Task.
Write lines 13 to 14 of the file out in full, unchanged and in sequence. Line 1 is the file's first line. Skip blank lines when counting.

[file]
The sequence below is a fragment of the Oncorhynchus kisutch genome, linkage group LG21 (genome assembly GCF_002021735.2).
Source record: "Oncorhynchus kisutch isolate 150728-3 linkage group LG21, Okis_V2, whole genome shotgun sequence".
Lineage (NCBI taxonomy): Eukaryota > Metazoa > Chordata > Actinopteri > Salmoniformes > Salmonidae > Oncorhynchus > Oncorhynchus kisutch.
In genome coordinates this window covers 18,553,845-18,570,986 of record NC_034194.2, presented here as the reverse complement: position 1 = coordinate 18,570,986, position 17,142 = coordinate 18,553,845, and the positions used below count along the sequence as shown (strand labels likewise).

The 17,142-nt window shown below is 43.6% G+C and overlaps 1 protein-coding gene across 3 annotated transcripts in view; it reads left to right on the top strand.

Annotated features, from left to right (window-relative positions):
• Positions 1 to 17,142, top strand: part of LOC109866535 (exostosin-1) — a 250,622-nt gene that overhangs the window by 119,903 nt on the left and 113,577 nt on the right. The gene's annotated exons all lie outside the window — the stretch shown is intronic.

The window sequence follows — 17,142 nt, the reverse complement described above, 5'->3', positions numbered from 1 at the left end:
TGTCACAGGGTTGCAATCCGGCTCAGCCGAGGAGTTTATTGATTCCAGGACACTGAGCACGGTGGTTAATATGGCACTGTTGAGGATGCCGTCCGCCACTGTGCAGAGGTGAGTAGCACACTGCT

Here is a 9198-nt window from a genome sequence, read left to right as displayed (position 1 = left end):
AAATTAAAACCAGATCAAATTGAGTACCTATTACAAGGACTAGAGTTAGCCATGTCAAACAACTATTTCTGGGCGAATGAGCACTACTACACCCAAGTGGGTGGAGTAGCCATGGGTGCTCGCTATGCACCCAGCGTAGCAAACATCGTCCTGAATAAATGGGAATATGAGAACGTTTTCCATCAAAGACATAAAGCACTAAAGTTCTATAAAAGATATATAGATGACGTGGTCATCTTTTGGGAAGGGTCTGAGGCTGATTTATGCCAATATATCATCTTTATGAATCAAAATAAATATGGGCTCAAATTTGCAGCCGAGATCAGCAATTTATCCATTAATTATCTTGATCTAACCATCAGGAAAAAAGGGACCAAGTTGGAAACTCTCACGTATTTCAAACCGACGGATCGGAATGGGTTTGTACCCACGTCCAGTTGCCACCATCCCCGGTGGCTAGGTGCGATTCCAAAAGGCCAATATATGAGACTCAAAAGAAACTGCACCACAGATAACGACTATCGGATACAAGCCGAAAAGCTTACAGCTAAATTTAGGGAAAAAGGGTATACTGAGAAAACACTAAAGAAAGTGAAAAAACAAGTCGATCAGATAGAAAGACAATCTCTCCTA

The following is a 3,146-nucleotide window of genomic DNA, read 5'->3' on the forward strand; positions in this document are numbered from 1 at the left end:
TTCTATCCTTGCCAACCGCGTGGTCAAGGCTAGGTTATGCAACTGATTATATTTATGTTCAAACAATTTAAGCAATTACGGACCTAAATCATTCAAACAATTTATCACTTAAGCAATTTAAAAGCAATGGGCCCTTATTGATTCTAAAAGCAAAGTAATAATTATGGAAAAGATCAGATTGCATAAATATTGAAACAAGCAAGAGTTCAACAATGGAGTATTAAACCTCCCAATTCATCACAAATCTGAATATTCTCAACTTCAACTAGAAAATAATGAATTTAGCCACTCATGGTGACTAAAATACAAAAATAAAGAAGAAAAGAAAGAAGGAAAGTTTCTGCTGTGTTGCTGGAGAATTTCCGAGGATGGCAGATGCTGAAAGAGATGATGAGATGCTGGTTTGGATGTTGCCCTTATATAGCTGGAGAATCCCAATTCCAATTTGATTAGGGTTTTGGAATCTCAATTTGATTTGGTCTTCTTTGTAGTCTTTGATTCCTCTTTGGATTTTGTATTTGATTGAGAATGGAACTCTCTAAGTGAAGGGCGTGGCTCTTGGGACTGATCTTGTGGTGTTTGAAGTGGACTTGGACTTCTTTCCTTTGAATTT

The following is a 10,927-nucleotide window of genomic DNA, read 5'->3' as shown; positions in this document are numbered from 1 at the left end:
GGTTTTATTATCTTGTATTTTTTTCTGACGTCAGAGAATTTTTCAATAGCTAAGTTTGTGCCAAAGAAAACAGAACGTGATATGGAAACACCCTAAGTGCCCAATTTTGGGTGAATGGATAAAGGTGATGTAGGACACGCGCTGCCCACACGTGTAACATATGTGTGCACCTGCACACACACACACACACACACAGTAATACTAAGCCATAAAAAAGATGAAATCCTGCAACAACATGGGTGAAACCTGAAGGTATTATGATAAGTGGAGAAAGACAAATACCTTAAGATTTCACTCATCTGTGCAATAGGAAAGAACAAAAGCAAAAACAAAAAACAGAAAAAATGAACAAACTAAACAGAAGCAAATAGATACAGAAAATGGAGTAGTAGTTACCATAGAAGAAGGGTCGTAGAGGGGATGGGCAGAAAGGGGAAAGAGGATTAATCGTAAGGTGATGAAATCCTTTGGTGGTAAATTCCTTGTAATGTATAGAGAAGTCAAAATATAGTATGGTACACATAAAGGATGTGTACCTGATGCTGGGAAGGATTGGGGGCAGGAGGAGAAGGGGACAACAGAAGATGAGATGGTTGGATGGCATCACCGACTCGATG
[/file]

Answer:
TTCTATCCTTGCCAACCGCGTGGTCAAGGCTAGGTTATGCAACTGATTATATTTATGTTCAAACAATTTAAGCAATTACGGACCTAAATCATTCAAACAATTTATCACTTAAGCAATTTAAAAGCAATGGGCCCTTATTGATTCTAAAAGCAAAGTAATAATTATGGAAAAGATCAGATTGCATAAATATTGAAACAAGCAAGAGTTCAACAATGGAGTATTAAACCTCCCAATTCATCACAAATCTGAATATTCTCAACTTCAACTAGAAAATAATGAATTTAGCCACTCATGGTGACTAAAATACAAAAATAAAGAAGAAAAGAAAGAAGGAAAGTTTCTGCTGTGTTGCTGGAGAATTTCCGAGGATGGCAGATGCTGAAAGAGATGATGAGATGCTGGTTTGGATGTTGCCCTTATATAGCTGGAGAATCCCAATTCCAATTTGATTAGGGTTTTGGAATCTCAATTTGATTTGGTCTTCTTTGTAGTCTTTGATTCCTCTTTGGATTTTGTATTTGATTGAGAATGGAACTCTCTAAGTGAAGGGCGTGGCTCTTGGGACTGATCTTGTGGTGTTTGAAGTGGACTTGGACTTCTTTCCTTTGAATTT

The following is a 10,927-nucleotide window of genomic DNA, read 5'->3' as shown; positions in this document are numbered from 1 at the left end: